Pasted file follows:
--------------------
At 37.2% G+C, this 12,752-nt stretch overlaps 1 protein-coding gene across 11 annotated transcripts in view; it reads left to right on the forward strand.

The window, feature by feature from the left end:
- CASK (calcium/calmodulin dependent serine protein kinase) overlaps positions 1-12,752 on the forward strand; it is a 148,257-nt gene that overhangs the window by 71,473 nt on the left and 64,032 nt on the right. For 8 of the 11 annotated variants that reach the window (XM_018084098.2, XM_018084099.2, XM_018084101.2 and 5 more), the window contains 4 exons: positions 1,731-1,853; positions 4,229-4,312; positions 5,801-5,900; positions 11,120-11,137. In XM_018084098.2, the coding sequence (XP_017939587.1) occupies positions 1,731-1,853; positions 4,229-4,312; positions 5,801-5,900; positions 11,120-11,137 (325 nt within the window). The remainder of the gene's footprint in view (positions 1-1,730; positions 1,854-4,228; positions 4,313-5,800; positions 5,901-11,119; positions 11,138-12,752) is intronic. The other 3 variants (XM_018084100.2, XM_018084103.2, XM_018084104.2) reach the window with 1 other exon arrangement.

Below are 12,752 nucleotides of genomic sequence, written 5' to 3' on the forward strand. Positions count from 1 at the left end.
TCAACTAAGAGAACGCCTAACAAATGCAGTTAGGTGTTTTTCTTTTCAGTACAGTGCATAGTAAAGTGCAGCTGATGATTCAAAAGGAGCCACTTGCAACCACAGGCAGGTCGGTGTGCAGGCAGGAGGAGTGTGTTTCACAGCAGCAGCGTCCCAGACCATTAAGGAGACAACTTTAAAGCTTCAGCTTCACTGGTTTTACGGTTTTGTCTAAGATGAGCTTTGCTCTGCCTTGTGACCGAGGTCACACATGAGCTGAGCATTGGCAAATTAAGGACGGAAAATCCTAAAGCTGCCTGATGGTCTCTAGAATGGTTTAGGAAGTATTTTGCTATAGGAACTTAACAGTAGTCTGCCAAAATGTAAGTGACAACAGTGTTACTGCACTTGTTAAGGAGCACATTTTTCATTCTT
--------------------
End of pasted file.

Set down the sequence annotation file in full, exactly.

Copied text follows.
At 37.2% G+C, this 12,752-nt stretch overlaps 1 protein-coding gene across 11 annotated transcripts in view; it reads left to right on the forward strand.

The window, feature by feature from the left end:
- CASK (calcium/calmodulin dependent serine protein kinase) overlaps positions 1-12,752 on the forward strand; it is a 148,257-nt gene that overhangs the window by 71,473 nt on the left and 64,032 nt on the right. For 8 of the 11 annotated variants that reach the window (XM_018084098.2, XM_018084099.2, XM_018084101.2 and 5 more), the window contains 4 exons: positions 1,731-1,853; positions 4,229-4,312; positions 5,801-5,900; positions 11,120-11,137. In XM_018084098.2, the coding sequence (XP_017939587.1) occupies positions 1,731-1,853; positions 4,229-4,312; positions 5,801-5,900; positions 11,120-11,137 (325 nt within the window). The remainder of the gene's footprint in view (positions 1-1,730; positions 1,854-4,228; positions 4,313-5,800; positions 5,901-11,119; positions 11,138-12,752) is intronic. The other 3 variants (XM_018084100.2, XM_018084103.2, XM_018084104.2) reach the window with 1 other exon arrangement.

Below are 12,752 nucleotides of genomic sequence, written 5' to 3' on the forward strand. Positions count from 1 at the left end.
TCAACTAAGAGAACGCCTAACAAATGCAGTTAGGTGTTTTTCTTTTCAGTACAGTGCATAGTAAAGTGCAGCTGATGATTCAAAAGGAGCCACTTGCAACCACAGGCAGGTCGGTGTGCAGGCAGGAGGAGTGTGTTTCACAGCAGCAGCGTCCCAGACCATTAAGGAGACAACTTTAAAGCTTCAGCTTCACTGGTTTTACGGTTTTGTCTAAGATGAGCTTTGCTCTGCCTTGTGACCGAGGTCACACATGAGCTGAGCATTGGCAAATTAAGGACGGAAAATCCTAAAGCTGCCTGATGGTCTCTAGAATGGTTTAGGAAGTATTTTGCTATAGGAACTTAACAGTAGTCTGCCAAAATGTAAGTGACAACAGTGTTACTGCACTTGTTAAGGAGCACATTTTTCATTCTT